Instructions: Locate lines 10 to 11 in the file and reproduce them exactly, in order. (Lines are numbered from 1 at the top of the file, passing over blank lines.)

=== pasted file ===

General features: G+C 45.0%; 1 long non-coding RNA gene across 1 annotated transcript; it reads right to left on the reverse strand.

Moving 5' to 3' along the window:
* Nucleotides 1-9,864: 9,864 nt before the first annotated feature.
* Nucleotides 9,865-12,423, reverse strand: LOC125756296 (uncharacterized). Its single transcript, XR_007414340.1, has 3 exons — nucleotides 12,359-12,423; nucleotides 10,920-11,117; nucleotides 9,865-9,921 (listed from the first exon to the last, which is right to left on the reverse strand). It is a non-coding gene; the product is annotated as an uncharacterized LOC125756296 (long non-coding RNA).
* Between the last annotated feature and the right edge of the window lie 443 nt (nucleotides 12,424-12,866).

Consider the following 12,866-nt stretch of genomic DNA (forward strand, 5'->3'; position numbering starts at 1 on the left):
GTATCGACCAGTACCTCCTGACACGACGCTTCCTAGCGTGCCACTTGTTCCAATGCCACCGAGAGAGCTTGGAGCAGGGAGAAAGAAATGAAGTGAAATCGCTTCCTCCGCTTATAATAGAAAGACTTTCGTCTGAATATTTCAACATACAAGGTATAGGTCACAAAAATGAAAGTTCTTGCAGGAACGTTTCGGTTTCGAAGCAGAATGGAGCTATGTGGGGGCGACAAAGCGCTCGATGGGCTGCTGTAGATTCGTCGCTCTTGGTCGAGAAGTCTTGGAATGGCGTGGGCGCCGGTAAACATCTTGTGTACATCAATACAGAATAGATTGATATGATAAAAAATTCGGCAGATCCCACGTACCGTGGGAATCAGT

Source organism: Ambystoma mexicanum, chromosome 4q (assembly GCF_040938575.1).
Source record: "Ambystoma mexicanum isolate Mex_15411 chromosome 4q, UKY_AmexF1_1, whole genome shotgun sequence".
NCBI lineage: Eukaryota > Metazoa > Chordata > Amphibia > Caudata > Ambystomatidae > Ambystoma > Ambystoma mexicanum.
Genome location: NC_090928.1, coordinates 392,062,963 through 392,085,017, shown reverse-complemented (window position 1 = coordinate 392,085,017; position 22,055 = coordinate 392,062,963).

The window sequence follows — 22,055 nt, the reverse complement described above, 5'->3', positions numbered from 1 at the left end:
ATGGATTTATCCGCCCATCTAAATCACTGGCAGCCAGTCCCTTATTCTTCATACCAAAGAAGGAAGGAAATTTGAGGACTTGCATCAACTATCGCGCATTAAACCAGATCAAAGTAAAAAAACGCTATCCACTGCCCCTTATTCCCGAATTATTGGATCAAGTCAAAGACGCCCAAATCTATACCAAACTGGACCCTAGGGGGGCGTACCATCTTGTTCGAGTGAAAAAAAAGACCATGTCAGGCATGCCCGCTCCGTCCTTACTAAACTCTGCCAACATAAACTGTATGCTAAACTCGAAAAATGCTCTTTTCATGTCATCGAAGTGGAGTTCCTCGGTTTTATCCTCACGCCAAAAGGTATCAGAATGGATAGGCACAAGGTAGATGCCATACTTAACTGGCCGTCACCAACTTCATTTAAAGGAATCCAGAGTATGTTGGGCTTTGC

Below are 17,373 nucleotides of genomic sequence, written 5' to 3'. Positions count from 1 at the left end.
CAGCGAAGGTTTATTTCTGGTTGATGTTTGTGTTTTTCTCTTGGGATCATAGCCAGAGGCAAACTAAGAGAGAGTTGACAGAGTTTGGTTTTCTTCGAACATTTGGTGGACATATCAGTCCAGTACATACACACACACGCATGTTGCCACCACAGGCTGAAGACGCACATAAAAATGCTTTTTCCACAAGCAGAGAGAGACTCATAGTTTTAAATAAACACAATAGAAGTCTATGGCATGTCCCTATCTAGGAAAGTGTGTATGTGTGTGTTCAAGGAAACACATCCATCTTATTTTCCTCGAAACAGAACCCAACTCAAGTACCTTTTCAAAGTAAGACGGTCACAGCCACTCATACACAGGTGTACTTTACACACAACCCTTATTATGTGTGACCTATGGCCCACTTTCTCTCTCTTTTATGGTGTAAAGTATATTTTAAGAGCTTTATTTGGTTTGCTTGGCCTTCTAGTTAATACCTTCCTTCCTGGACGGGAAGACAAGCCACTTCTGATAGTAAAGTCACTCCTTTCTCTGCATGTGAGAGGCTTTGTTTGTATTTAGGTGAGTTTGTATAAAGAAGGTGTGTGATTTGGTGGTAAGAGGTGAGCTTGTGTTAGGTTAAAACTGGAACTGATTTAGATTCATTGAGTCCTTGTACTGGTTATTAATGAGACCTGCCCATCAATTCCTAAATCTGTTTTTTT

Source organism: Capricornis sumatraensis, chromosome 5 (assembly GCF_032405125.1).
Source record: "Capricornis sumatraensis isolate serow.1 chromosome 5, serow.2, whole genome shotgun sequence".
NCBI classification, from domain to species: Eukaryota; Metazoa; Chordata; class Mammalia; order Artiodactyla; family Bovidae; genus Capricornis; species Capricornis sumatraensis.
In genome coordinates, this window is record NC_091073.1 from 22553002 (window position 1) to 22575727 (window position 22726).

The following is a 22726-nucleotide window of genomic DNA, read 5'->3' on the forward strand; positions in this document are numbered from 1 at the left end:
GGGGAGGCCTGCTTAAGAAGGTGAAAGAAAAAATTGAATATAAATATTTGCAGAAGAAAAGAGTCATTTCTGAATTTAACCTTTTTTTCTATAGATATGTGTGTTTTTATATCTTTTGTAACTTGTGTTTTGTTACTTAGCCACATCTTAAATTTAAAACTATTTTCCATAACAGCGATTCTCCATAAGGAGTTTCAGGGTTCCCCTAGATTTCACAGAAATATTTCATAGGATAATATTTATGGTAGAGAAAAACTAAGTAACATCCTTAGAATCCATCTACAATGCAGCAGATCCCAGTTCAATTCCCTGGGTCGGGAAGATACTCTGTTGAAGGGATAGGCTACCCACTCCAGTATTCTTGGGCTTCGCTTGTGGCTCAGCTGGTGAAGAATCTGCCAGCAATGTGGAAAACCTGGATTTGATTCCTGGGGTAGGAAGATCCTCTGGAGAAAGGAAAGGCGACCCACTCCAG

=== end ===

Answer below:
NCBI lineage: Eukaryota > Metazoa > Chordata > Amphibia > Caudata > Ambystomatidae > Ambystoma > Ambystoma mexicanum.
Genome location: NC_090928.1, coordinates 392,062,963 through 392,085,017, shown reverse-complemented (window position 1 = coordinate 392,085,017; position 22,055 = coordinate 392,062,963).